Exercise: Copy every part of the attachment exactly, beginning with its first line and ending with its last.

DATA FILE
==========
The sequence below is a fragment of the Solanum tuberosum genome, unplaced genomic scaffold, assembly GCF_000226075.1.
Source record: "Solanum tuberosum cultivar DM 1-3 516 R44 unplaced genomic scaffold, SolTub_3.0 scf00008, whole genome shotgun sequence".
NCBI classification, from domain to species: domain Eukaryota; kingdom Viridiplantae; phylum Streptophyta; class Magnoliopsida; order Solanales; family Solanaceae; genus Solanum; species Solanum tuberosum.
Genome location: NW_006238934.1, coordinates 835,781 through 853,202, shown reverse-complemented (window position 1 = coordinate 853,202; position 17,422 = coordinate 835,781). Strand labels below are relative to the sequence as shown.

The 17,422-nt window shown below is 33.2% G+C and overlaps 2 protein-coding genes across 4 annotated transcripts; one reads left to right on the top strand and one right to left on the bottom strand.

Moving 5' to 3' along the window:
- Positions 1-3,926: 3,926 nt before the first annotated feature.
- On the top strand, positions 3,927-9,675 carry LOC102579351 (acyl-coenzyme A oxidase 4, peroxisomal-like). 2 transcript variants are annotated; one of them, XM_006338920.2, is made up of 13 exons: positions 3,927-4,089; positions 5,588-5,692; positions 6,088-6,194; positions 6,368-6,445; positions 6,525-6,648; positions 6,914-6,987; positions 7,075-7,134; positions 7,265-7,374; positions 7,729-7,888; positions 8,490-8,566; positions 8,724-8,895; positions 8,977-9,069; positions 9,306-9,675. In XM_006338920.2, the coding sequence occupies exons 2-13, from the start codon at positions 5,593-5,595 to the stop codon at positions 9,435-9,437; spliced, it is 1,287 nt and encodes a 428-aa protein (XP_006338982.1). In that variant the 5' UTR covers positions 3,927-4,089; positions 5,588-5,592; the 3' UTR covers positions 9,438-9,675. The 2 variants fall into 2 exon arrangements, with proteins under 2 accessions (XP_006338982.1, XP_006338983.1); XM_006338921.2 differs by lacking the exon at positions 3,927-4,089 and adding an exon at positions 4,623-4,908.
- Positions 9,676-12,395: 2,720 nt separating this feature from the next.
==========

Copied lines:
The sequence below is a fragment of the Solanum tuberosum genome, unplaced genomic scaffold, assembly GCF_000226075.1.
Source record: "Solanum tuberosum cultivar DM 1-3 516 R44 unplaced genomic scaffold, SolTub_3.0 scf00008, whole genome shotgun sequence".
NCBI classification, from domain to species: domain Eukaryota; kingdom Viridiplantae; phylum Streptophyta; class Magnoliopsida; order Solanales; family Solanaceae; genus Solanum; species Solanum tuberosum.
Genome location: NW_006238934.1, coordinates 835,781 through 853,202, shown reverse-complemented (window position 1 = coordinate 853,202; position 17,422 = coordinate 835,781). Strand labels below are relative to the sequence as shown.

The 17,422-nt window shown below is 33.2% G+C and overlaps 2 protein-coding genes across 4 annotated transcripts; one reads left to right on the top strand and one right to left on the bottom strand.

Moving 5' to 3' along the window:
- Positions 1-3,926: 3,926 nt before the first annotated feature.
- On the top strand, positions 3,927-9,675 carry LOC102579351 (acyl-coenzyme A oxidase 4, peroxisomal-like). 2 transcript variants are annotated; one of them, XM_006338920.2, is made up of 13 exons: positions 3,927-4,089; positions 5,588-5,692; positions 6,088-6,194; positions 6,368-6,445; positions 6,525-6,648; positions 6,914-6,987; positions 7,075-7,134; positions 7,265-7,374; positions 7,729-7,888; positions 8,490-8,566; positions 8,724-8,895; positions 8,977-9,069; positions 9,306-9,675. In XM_006338920.2, the coding sequence occupies exons 2-13, from the start codon at positions 5,593-5,595 to the stop codon at positions 9,435-9,437; spliced, it is 1,287 nt and encodes a 428-aa protein (XP_006338982.1). In that variant the 5' UTR covers positions 3,927-4,089; positions 5,588-5,592; the 3' UTR covers positions 9,438-9,675. The 2 variants fall into 2 exon arrangements, with proteins under 2 accessions (XP_006338982.1, XP_006338983.1); XM_006338921.2 differs by lacking the exon at positions 3,927-4,089 and adding an exon at positions 4,623-4,908.
- Positions 9,676-12,395: 2,720 nt separating this feature from the next.